I agree with Arthur Ammann that the response of the international community to the HIV epidemic over the last 20 years has been grossly inadequate. I also agree that a more effective strategy must pay close attention to mother-to-child transmission, provide “opt out” testing and counseling integrated into key health-care settings, implement effective partner referral strategies, and train many thousands of health-care workers. These are stated WHO priorities—integral to the 3 by 5 initiative—as any attempt to investigate our position would reveal [16,17].

Dr. Ammann's other charges are also puzzling. Our latest cost projections (which he cites) in fact provide a two-year, not annual, range of $5.1 to $5.9 billion, depending on the price of drugs [7]. The accusation of a “top down” approach seems misplaced. WHO's primary contact is indeed with ministries of health, given our constitutionally mandated obligation to provide technical assistance for 192 WHO member states. But I strongly dispute that this relationship somehow prejudices the 3 by 5 agenda against nongovernmental organizations or local providers. WHO is far from the only partner in this struggle, and we actively promote broad-based collaborations within the nonprofit sector, the private sector, among traditional healers, and within civil society [18].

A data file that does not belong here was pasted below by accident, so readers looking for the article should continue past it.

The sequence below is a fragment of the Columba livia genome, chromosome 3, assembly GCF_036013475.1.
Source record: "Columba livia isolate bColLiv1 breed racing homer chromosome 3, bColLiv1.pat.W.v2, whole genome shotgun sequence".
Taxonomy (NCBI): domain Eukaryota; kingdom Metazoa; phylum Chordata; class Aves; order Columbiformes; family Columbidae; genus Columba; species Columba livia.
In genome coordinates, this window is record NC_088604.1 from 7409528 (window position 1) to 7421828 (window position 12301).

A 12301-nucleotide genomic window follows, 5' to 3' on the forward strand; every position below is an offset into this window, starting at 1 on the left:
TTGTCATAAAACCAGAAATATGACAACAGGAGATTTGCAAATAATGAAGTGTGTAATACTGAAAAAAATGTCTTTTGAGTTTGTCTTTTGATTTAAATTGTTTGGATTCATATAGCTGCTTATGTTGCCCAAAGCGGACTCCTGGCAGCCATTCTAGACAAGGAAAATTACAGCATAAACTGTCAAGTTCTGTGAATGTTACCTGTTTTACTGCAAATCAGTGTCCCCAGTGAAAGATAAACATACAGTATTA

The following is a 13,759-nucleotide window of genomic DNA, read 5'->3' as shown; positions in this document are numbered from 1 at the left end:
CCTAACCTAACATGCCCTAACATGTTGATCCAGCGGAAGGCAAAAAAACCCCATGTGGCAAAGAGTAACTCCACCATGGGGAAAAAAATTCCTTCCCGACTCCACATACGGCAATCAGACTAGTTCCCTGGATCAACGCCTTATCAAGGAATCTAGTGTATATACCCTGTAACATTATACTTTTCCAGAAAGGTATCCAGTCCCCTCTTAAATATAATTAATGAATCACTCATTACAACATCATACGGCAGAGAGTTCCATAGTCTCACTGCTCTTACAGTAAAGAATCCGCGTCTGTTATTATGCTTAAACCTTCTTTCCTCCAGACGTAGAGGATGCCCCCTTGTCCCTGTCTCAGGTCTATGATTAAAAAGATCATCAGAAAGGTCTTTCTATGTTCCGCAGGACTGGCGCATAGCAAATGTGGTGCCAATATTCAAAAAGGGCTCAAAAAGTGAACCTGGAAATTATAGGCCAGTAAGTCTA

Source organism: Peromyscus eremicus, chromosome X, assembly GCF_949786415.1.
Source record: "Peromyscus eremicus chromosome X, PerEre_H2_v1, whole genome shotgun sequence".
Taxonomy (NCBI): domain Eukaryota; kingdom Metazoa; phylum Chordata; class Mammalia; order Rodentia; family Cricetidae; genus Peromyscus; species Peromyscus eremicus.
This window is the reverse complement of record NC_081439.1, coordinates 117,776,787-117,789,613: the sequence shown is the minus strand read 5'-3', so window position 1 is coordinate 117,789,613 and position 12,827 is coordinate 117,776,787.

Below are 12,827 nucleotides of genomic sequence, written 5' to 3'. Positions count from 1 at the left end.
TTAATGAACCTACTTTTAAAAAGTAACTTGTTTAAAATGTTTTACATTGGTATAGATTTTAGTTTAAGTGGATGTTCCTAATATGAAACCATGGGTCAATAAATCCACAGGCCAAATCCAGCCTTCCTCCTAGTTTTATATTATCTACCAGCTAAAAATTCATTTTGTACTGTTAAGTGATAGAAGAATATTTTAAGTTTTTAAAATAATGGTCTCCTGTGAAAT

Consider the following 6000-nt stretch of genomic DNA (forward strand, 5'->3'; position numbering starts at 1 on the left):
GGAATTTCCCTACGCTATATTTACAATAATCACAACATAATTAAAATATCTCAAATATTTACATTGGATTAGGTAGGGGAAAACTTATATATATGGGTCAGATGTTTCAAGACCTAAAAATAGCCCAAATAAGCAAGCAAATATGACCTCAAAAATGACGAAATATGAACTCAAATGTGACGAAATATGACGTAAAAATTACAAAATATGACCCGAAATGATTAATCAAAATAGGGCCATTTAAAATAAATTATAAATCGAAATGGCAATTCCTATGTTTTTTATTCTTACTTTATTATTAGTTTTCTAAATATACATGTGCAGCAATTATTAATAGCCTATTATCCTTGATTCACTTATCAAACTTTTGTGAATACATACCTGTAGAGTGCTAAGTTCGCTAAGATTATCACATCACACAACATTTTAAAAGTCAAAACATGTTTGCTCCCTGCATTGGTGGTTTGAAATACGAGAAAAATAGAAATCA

Finally, I must point out a contradiction in Dr. Ammann's arguments. On the one hand, he urges high-burden countries to take ownership of their HIV programs and finance these themselves. On the other, he acknowledges that if the “true cost [of ART] is $6 billion annually, this is $2,000 per individual per year, which is surely not sustainable for resource-poor countries.” The crucial question is whether $6 billion annually is “sustainable” for the world community as a whole. In facing the worst health disaster in several centuries, we simply cannot wait for the poorest countries to self-finance HIV treatment—or else we will be guilty of standing idly by as millions die and societies collapse.